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Isotope’s New Old Radium Bronze Embraces the Fantasy of Vintage Pilot’s Watches

Isotope Old Radium Bronze Green

One of the biggest differences between the established names of watchmaking and modern microbrands is simply how long the respective brands have existed. Companies like Seiko have a seemingly endless supply of historical references ripe for new interpretations and re-editions. However, 2016-founded watchmaker Isotope’s backlog (some of which we have covered here) isn’t even a fraction of the size. And so, they have embraced pure fantasy to create the Isotope Old Radium Bronze Pilot’s Watch, a modern re-edition of a timepiece that never existed.

The fantastical story that Isotope have fabricated is that in 1942 the British Ministry of Defence were in need of a pilot’s watch to supply their air force with (a story anyone familiar with the Dirty Dozen will recognise). Isotope, of course, were only too happy to oblige and the resulting timepiece quickly earned the affectionate nickname Old Radium from the pilots who wore them, because of the Isotope name and the lumed features. The real Old Radium Bronze being launched in 2022 is inspired by this non-existent historical reference.

Isotope Old Radium Bronze Red

One of the benefits of basing the watch’s inspiration in a flight of fancy is that there are zero design rules that have to be followed. Foremost among those is the fact that while in 1942 a pilot’s watch would be made from steel, the Old Radium is made from bronze. Specifically, it’s CuSn8, a very pure alloy that has a rich, rose gold style colour. It gives the watch a strong vintage aesthetic, despite the fact it would actually be anachronistic. Of course, being bronze it will patina over time, although because of the purity of the alloy that will happen at a slower rate for the Old Radium.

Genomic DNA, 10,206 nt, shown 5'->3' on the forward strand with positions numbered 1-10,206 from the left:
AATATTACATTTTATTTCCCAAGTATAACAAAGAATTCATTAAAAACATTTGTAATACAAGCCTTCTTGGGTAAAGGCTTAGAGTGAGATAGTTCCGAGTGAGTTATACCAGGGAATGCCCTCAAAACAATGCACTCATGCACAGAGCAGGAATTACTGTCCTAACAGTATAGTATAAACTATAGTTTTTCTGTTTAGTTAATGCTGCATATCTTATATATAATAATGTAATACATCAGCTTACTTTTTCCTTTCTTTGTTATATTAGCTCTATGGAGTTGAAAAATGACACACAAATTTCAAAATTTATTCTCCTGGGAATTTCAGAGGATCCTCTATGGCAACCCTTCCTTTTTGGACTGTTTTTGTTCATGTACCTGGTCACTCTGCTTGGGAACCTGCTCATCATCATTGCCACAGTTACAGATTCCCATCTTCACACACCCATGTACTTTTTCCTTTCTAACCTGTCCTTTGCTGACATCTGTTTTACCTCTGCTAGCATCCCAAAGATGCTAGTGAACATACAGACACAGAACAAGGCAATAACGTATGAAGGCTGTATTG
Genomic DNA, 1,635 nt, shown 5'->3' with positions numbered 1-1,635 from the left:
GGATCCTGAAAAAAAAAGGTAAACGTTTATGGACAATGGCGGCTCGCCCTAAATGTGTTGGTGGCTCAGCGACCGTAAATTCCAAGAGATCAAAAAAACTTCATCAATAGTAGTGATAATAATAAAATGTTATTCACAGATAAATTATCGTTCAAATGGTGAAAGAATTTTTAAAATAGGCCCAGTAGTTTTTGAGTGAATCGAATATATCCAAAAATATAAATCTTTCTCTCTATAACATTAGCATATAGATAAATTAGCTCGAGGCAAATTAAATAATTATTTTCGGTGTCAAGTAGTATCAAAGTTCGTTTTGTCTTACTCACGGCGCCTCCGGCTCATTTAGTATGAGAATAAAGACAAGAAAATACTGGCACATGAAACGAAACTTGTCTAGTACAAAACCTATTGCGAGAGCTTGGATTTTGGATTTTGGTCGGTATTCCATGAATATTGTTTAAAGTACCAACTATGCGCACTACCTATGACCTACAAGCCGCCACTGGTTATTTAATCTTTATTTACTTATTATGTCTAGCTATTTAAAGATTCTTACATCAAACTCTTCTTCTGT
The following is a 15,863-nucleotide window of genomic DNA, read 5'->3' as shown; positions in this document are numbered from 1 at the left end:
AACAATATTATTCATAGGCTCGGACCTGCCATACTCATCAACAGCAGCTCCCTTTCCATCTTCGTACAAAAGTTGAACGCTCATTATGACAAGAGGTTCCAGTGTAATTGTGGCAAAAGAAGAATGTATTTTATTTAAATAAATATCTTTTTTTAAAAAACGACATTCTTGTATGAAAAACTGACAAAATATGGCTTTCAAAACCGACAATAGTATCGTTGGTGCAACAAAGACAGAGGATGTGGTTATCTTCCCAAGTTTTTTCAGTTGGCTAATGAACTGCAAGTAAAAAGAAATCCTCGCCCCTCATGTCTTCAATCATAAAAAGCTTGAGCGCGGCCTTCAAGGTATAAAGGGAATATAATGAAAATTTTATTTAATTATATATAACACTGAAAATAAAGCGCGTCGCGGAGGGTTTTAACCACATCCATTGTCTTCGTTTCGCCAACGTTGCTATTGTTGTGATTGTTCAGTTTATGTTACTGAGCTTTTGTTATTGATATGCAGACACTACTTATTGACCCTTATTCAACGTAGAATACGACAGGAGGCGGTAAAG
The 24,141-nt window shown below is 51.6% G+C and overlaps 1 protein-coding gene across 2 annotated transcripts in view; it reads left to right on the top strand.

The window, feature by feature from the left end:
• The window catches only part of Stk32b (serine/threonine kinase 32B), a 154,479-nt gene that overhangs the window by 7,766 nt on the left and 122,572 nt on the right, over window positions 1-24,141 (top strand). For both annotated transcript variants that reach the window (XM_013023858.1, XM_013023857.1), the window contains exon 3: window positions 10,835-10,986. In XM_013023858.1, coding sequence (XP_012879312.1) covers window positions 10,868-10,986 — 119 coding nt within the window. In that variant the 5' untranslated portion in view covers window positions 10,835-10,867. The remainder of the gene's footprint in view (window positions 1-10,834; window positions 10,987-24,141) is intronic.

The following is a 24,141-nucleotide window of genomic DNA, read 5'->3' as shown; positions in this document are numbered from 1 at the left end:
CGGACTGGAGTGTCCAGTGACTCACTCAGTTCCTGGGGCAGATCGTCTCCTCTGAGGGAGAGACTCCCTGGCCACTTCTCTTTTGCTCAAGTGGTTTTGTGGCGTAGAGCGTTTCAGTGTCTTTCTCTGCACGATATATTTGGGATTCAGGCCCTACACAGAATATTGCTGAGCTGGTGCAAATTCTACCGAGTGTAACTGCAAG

In terms of proportion the case is 40mm in diameter with a flat bezel and oversize crown. It’s worth noting that the caseback is titanium to avoid the issues that can arise from extended contact between skin and bronze. Also, the titanium back can be unscrewed to reveal a sapphire exhibition window.

Isotope Old Radium Bronze Grey

The Old Radium Bronze’s dial is uncluttered and understated in classic pilot’s watch fashion. There’s an hour scale with large Arabic numerals around the periphery of the dial and a small minute scale on the flange. At the centre of the display is Isotope’s signature raised tear drop shape with a grainy texture in black. The surrounding area has the same textured finish but is available in a choice of three colours: grey, green or red. As for the lumed sword hands and indexes, while the watch is named after traditional radium lume, as this is a ‘modern re-interpretation’ it uses modern SuperLuminova.

Housed inside and visible through the hidden exhibition window is the Swiss Landeron 24 automatic movement. It’s essentially a rival to the ETA 2842-2 and Sellita SW200 with similar specs such as its 40-hour power reserve. However, the Landeron 24 is more exclusive as it’s typically made in relatively small batches. Not a problem for the Old Radium Bronze though as it’s a limited edition of 900 pieces – 300 in each colourway.

Isotope Sketch

Isotope Sketch

This watch is an exercise in taking a brand’s signature style and applying it to a type of watch that they have no historical relationship with. Honestly, it works really well. The Isotope Old Radium Bronze balances a pilot’s watch aesthetic with the bold shapes that Isotope loves superbly. Plus, on top of that, the watch itself is very accessible at £800.

Price & Specs:

  • Model: Isotope Old Radium Bronze Pilot
  • Case/dial: 40mm diameter x 10.1mm thickness, brushed CuSn8 Bronze case, sandblasted titanium exhibition case back, textured green, red or grey dial
  • Water resistance: 100m (10 bar)
  • Movement: Swiss Landeron calibre L24, automatic
  • Frequency: 28,800 vph (4 Hz)
  • Power reserve: 40h
  • Functions: Hours, minutes, seconds, date
  • Strap: Calfskin with bespoke bronze brushed buckle
  • Price/availability: £800, limited to 900 pieces (300 in each colourway)

About the author

Michael Sonsino

As Junior Content Producer for Oracle Time, Michael needs an eye for detail, which makes it a good thing that his twin joys in life are miniatures and watches. While a relative newcomer to the magazine, he's nonetheless a lifelong fan of fine timepieces, especially those of a more historic nature - if it has a twist of Art Deco, all the better.

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